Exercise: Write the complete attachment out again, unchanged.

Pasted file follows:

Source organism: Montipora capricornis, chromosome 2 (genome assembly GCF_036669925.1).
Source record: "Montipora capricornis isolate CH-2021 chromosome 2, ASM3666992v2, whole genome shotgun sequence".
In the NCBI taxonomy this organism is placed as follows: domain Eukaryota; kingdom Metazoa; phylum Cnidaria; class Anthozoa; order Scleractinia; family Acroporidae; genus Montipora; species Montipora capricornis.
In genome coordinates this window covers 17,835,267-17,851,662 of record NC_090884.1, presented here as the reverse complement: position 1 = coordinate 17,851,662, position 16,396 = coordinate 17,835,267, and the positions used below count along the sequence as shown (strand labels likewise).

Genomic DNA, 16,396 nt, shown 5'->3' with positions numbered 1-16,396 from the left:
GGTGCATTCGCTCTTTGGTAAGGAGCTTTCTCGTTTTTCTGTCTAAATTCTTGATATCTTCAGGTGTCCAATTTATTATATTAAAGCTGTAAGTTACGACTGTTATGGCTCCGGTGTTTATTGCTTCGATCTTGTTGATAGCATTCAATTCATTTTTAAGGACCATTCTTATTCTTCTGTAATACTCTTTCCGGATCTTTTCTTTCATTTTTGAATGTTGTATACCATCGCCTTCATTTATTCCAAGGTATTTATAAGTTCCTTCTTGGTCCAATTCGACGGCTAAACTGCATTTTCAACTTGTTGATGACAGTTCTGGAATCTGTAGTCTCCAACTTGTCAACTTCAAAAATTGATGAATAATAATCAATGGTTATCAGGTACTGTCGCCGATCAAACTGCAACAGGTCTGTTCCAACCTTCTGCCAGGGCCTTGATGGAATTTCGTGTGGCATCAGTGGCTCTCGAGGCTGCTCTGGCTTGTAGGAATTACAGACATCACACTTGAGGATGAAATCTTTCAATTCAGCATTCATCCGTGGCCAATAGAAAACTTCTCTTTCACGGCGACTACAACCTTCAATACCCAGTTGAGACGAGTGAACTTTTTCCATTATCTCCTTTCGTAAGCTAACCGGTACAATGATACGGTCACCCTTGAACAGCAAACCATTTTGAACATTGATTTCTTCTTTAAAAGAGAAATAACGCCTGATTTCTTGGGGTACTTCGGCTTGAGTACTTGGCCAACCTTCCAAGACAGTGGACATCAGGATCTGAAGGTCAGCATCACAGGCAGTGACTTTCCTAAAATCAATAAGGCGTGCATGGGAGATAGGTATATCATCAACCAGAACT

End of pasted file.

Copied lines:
Source organism: Montipora capricornis, chromosome 2 (genome assembly GCF_036669925.1).
Source record: "Montipora capricornis isolate CH-2021 chromosome 2, ASM3666992v2, whole genome shotgun sequence".
In the NCBI taxonomy this organism is placed as follows: domain Eukaryota; kingdom Metazoa; phylum Cnidaria; class Anthozoa; order Scleractinia; family Acroporidae; genus Montipora; species Montipora capricornis.
In genome coordinates this window covers 17,835,267-17,851,662 of record NC_090884.1, presented here as the reverse complement: position 1 = coordinate 17,851,662, position 16,396 = coordinate 17,835,267, and the positions used below count along the sequence as shown (strand labels likewise).

Genomic DNA, 16,396 nt, shown 5'->3' with positions numbered 1-16,396 from the left:
GGTGCATTCGCTCTTTGGTAAGGAGCTTTCTCGTTTTTCTGTCTAAATTCTTGATATCTTCAGGTGTCCAATTTATTATATTAAAGCTGTAAGTTACGACTGTTATGGCTCCGGTGTTTATTGCTTCGATCTTGTTGATAGCATTCAATTCATTTTTAAGGACCATTCTTATTCTTCTGTAATACTCTTTCCGGATCTTTTCTTTCATTTTTGAATGTTGTATACCATCGCCTTCATTTATTCCAAGGTATTTATAAGTTCCTTCTTGGTCCAATTCGACGGCTAAACTGCATTTTCAACTTGTTGATGACAGTTCTGGAATCTGTAGTCTCCAACTTGTCAACTTCAAAAATTGATGAATAATAATCAATGGTTATCAGGTACTGTCGCCGATCAAACTGCAACAGGTCTGTTCCAACCTTCTGCCAGGGCCTTGATGGAATTTCGTGTGGCATCAGTGGCTCTCGAGGCTGCTCTGGCTTGTAGGAATTACAGACATCACACTTGAGGATGAAATCTTTCAATTCAGCATTCATCCGTGGCCAATAGAAAACTTCTCTTTCACGGCGACTACAACCTTCAATACCCAGTTGAGACGAGTGAACTTTTTCCATTATCTCCTTTCGTAAGCTAACCGGTACAATGATACGGTCACCCTTGAACAGCAAACCATTTTGAACATTGATTTCTTCTTTAAAAGAGAAATAACGCCTGATTTCTTGGGGTACTTCGGCTTGAGTACTTGGCCAACCTTCCAAGACAGTGGACATCAGGATCTGAAGGTCAGCATCACAGGCAGTGACTTTCCTAAAATCAATAAGGCGTGCATGGGAGATAGGTATATCATCAACCAGAACT